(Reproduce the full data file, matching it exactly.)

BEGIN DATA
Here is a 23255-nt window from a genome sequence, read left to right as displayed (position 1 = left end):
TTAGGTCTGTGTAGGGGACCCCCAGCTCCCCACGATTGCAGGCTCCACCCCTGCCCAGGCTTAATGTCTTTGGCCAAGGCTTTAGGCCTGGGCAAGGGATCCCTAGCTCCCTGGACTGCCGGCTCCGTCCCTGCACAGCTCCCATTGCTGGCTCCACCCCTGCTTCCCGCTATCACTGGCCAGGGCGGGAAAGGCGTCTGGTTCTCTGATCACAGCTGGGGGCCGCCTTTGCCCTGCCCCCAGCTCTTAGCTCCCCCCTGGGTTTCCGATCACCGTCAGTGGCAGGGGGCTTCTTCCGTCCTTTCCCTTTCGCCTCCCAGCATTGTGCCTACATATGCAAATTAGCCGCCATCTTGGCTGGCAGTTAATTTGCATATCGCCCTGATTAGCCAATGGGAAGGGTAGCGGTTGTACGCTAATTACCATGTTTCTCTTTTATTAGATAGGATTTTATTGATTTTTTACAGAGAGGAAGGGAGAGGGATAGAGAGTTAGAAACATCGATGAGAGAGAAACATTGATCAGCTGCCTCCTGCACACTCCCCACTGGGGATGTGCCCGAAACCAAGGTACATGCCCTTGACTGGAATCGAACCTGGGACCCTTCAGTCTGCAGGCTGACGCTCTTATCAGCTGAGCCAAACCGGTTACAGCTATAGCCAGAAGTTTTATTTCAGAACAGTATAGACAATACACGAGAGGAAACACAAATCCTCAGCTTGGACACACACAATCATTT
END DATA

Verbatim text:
Here is a 23255-nt window from a genome sequence, read left to right as displayed (position 1 = left end):
TTAGGTCTGTGTAGGGGACCCCCAGCTCCCCACGATTGCAGGCTCCACCCCTGCCCAGGCTTAATGTCTTTGGCCAAGGCTTTAGGCCTGGGCAAGGGATCCCTAGCTCCCTGGACTGCCGGCTCCGTCCCTGCACAGCTCCCATTGCTGGCTCCACCCCTGCTTCCCGCTATCACTGGCCAGGGCGGGAAAGGCGTCTGGTTCTCTGATCACAGCTGGGGGCCGCCTTTGCCCTGCCCCCAGCTCTTAGCTCCCCCCTGGGTTTCCGATCACCGTCAGTGGCAGGGGGCTTCTTCCGTCCTTTCCCTTTCGCCTCCCAGCATTGTGCCTACATATGCAAATTAGCCGCCATCTTGGCTGGCAGTTAATTTGCATATCGCCCTGATTAGCCAATGGGAAGGGTAGCGGTTGTACGCTAATTACCATGTTTCTCTTTTATTAGATAGGATTTTATTGATTTTTTACAGAGAGGAAGGGAGAGGGATAGAGAGTTAGAAACATCGATGAGAGAGAAACATTGATCAGCTGCCTCCTGCACACTCCCCACTGGGGATGTGCCCGAAACCAAGGTACATGCCCTTGACTGGAATCGAACCTGGGACCCTTCAGTCTGCAGGCTGACGCTCTTATCAGCTGAGCCAAACCGGTTACAGCTATAGCCAGAAGTTTTATTTCAGAACAGTATAGACAATACACGAGAGGAAACACAAATCCTCAGCTTGGACACACACAATCATTT